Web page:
Re: More than a composer (from Deccan Herald)
Probably, Mr. Gupta got carried over here.
Even i dont remember any RD version of the same number.
The song no doubt was a brilliant sentimental / emotional number which had
come after long time.
I remember going to the movie just for Pancham.
Turned out to be a good movie and one of Jackie's best alongwith Kaash and
On Mon, Jan 3, 2011 at 7:13 PM, Nitin Patnia <nitinpatnia@...> wrote:
> When did pancham sing Gardish song?
> - Nitin Patnia
> Sent on my BlackBerry® from Vodafone Essar
> -----Original Message-----
> From: Pinak Pal <pinakregister@...>
> Sender: pancham@...
> Date: Mon, 3 Jan 2011 10:08:00
> To: <pancham@...>
> Reply-To: pancham@...
> Subject: [Pancham] More than a composer (from Deccan Herald)
> More than a composer Ranjan Das Gupta
> *RD Burman is still remembered as a music director of high calibre and also
> as the uncrowned King of Music in the 70s and 80s.*
> [image: soulful R D Burman was not just a music director but a prolific
> singer too.]He was also a singer of merit, which was clearly overshadowed
> his success as a music composer. Although he might not have had the depth
> and range of his father, S D Burman, R D Burman did usher in a new trend in
> music in the Hindi film industry as a singer.
> R D Burmans journey as a playback singer began with the track Meri Jaan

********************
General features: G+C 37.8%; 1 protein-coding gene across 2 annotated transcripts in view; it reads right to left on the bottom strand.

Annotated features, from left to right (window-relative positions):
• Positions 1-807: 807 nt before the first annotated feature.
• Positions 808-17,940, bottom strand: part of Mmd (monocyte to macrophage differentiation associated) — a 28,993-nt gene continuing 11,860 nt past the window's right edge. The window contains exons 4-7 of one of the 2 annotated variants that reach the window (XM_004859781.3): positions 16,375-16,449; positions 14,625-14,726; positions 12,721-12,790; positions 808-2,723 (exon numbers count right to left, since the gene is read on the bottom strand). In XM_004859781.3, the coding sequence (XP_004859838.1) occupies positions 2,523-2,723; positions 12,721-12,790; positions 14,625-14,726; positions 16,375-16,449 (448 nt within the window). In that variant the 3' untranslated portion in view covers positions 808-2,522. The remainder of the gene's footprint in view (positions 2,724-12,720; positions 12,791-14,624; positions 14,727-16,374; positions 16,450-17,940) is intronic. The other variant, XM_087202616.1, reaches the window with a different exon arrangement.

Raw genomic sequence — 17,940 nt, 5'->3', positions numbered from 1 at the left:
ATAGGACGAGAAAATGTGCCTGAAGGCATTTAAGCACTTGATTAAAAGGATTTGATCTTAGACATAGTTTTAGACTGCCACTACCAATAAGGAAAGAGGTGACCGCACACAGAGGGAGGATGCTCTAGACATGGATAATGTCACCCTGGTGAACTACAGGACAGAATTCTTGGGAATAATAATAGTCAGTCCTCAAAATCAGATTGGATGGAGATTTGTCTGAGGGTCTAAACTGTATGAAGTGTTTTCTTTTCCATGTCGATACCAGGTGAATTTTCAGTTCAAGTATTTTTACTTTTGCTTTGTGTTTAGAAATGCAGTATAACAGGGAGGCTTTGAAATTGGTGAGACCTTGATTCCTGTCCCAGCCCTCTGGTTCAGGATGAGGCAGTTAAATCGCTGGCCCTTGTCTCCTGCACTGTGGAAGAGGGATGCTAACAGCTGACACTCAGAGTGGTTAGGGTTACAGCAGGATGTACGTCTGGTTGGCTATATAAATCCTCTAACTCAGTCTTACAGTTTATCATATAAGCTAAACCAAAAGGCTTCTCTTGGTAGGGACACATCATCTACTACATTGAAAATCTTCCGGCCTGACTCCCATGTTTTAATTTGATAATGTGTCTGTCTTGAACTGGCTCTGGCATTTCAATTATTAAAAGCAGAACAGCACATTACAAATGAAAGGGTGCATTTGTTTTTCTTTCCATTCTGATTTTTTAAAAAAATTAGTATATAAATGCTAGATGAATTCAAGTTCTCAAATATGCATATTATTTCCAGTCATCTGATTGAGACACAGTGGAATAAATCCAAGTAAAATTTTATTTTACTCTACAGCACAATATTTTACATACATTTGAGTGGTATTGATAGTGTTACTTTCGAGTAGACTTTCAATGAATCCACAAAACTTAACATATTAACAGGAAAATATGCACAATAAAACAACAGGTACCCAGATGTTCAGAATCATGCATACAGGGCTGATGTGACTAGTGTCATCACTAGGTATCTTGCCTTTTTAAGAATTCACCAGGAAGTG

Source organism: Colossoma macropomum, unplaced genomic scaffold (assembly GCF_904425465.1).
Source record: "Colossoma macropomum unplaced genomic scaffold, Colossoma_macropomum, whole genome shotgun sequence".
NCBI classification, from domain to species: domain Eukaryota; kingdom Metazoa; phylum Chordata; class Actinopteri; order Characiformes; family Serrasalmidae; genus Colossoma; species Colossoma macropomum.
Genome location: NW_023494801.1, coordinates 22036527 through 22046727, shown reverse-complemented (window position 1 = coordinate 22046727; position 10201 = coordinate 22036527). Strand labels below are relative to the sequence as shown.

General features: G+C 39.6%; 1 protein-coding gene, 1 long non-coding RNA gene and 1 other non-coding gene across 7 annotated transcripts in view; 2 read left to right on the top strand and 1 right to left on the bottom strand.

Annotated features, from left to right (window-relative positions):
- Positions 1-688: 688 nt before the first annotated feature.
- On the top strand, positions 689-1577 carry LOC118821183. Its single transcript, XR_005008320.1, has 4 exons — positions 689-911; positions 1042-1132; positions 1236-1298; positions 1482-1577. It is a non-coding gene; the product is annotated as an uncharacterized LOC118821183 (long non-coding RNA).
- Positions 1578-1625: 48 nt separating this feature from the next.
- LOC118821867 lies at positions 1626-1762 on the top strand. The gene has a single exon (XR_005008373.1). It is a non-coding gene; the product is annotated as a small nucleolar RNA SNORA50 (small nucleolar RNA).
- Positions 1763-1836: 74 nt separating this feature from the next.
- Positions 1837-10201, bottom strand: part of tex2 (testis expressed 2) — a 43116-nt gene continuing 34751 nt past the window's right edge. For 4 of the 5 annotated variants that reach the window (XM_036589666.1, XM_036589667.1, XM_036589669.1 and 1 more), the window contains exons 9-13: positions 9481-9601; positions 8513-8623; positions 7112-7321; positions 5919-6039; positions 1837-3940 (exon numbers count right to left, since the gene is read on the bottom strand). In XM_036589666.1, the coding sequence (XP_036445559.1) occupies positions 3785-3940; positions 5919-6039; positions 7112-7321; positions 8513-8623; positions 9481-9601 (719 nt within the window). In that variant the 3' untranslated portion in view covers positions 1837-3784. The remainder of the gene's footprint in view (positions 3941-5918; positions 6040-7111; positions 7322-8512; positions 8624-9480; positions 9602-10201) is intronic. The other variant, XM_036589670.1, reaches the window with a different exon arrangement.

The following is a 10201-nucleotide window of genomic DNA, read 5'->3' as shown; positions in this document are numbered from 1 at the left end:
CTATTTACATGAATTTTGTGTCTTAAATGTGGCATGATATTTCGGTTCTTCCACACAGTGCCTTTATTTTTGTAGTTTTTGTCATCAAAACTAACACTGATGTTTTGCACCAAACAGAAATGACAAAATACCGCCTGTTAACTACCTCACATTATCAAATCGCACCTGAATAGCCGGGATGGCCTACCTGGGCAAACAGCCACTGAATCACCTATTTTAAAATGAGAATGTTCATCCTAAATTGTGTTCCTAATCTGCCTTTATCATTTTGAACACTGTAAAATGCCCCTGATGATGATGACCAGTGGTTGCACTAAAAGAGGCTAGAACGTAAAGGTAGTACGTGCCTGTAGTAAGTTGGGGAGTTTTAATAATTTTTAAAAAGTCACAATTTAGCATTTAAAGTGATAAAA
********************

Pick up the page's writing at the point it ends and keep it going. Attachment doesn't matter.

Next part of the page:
> Maine Kaha from The Train in 1970. He sang this song with Asha Bhonsle,
> giving a forceful yet musical effect to his voice. Eventually, the song
> proved to be a super hit. Hearing Meri Jaan Maine Kaha, both, S D Burman
> Salil Chowdhury, instructed R D Burman to carry on singing, whenever he
> received a good opportunity.
> *Mass popularity
> R D Burman, in association with Asha Bhonsle, rendered a number of sizzling
> hits in jazz, flamingo, rock and roll as well as disco genres of music
> during the 70s. Some of their memorable numbers include Piya Tu, Duniya
> Mein, Dil To Mane Na and Gulabi Aankhen. All these numbers garnered mass
> popularity, which encouraged R D Burman to experiment with his voice. And
> did! He sang one line (Daddy Ka Mummy Ka) in the antara of the song Phoolon
> Ka Taro Ka (Hare Rama Hare Krishna) sung by Lata Mangeshkar. R D Burman
> that it would be wrong if he tried to emulate Lata Mangeshkar and her style
> of singing. Therefore, he rendered the line by lowering his tone, thereby
> making his voice sound melodious.
> When S D Burman requested R D Burman to sing a song with himself and Lata
> Mangeshkar (the climax song of Yeh Gulistan Hamara), R D Burman was nervous
> at first. After his father rebuked him for not confident enough to sing
> along, R D Burman accepted the opportunity as a challenge.
> As Lata rendered the track Raina Jagi Jagi sonorously, R D sang the antaras
> in Naga musical style with equal gusto. Of course, both were overshadowed
> S D Burmans performance in the song. In fact, R D Burman said that he was
> pleased to know that his performance was eclipsed by his fathers rendition
> as he had still a lot to learn from the musical legend.